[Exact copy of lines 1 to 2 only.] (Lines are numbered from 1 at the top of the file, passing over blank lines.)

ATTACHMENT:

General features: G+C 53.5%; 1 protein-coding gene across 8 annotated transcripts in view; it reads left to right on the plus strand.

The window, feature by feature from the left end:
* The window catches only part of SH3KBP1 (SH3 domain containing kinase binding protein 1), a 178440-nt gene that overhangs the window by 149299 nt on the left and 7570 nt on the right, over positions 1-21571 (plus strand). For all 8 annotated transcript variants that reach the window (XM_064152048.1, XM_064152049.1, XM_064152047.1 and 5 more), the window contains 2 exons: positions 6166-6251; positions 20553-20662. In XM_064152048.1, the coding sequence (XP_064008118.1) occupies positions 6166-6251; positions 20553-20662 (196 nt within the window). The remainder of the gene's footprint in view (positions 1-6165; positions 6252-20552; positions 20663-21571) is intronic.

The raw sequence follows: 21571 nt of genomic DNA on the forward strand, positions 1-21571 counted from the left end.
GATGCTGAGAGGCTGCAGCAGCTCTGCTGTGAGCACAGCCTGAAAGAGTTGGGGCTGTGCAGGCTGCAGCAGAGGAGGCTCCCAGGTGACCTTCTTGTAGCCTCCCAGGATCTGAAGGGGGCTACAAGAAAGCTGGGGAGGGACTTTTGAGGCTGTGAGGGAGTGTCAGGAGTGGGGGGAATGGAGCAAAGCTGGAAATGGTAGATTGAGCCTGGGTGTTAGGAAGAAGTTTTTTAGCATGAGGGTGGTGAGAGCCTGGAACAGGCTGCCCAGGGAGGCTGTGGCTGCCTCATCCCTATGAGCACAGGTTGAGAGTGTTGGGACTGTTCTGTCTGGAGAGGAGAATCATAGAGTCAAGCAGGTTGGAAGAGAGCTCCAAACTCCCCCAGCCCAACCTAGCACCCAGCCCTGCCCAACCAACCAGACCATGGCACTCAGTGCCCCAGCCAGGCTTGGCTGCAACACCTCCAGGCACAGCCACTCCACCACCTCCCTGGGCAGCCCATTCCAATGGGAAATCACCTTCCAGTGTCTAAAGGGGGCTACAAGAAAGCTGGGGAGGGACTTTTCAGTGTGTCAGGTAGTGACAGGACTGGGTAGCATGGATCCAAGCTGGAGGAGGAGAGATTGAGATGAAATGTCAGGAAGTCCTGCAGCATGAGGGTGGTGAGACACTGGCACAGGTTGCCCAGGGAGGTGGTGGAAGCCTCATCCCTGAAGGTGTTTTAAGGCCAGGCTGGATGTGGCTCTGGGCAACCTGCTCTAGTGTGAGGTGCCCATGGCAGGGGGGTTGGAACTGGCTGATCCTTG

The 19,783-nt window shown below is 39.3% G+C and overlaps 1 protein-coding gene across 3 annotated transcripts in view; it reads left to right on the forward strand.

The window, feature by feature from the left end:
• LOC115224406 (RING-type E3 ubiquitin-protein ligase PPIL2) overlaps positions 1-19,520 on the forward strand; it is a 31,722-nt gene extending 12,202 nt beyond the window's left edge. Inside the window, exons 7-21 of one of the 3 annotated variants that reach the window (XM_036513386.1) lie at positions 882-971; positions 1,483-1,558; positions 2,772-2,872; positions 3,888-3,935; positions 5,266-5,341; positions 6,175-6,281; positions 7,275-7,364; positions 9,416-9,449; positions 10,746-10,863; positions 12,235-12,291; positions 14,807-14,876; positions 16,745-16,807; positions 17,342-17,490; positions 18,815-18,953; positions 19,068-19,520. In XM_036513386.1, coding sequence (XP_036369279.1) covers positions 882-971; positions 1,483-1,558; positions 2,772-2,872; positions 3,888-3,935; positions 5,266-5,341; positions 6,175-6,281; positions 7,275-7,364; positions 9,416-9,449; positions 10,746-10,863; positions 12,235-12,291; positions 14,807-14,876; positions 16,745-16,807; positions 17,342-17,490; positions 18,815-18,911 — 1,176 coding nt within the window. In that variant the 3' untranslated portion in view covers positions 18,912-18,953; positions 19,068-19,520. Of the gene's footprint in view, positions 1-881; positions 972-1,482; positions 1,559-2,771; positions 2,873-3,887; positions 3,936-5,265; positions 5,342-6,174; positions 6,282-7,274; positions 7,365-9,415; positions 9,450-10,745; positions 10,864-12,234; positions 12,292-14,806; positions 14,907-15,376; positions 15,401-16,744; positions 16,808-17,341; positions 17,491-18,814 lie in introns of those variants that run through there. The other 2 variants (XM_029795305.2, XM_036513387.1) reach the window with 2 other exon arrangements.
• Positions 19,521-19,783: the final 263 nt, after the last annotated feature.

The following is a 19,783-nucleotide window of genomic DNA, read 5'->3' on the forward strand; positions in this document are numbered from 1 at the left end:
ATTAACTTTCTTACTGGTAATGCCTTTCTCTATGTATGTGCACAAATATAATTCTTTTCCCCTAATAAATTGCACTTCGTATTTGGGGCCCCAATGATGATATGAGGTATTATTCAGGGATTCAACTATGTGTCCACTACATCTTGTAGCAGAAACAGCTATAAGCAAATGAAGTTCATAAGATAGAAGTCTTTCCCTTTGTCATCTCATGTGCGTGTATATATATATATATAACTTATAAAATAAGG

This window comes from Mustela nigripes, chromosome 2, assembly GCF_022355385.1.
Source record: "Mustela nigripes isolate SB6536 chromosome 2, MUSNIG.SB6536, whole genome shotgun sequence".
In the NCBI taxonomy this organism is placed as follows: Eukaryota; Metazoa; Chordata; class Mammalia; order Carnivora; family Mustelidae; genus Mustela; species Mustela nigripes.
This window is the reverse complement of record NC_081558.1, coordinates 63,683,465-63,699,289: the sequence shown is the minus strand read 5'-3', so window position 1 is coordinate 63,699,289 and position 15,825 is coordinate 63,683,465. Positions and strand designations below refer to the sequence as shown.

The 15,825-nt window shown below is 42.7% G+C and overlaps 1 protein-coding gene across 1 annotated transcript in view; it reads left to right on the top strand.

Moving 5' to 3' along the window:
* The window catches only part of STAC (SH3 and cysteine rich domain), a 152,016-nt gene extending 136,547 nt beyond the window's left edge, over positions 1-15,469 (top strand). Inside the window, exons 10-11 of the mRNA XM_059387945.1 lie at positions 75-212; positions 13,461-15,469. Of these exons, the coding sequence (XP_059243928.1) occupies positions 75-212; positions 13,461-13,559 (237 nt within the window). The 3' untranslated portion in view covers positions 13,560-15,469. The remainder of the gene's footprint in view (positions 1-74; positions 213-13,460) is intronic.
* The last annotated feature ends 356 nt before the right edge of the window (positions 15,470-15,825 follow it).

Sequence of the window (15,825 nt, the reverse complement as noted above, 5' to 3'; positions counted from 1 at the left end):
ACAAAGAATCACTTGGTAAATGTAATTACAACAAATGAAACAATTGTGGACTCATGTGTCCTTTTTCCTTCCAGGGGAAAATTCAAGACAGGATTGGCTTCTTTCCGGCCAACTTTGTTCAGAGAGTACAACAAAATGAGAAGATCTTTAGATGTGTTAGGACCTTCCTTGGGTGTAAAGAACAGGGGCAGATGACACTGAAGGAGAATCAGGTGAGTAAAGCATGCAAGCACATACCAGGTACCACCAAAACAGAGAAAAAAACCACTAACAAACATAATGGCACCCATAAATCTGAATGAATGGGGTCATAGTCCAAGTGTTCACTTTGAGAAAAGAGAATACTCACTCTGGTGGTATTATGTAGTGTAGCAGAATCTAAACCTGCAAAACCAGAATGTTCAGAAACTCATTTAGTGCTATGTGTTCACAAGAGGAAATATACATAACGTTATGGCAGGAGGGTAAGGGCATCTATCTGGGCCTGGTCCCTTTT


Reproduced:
General features: G+C 53.5%; 1 protein-coding gene across 8 annotated transcripts in view; it reads left to right on the plus strand.

The window, feature by feature from the left end: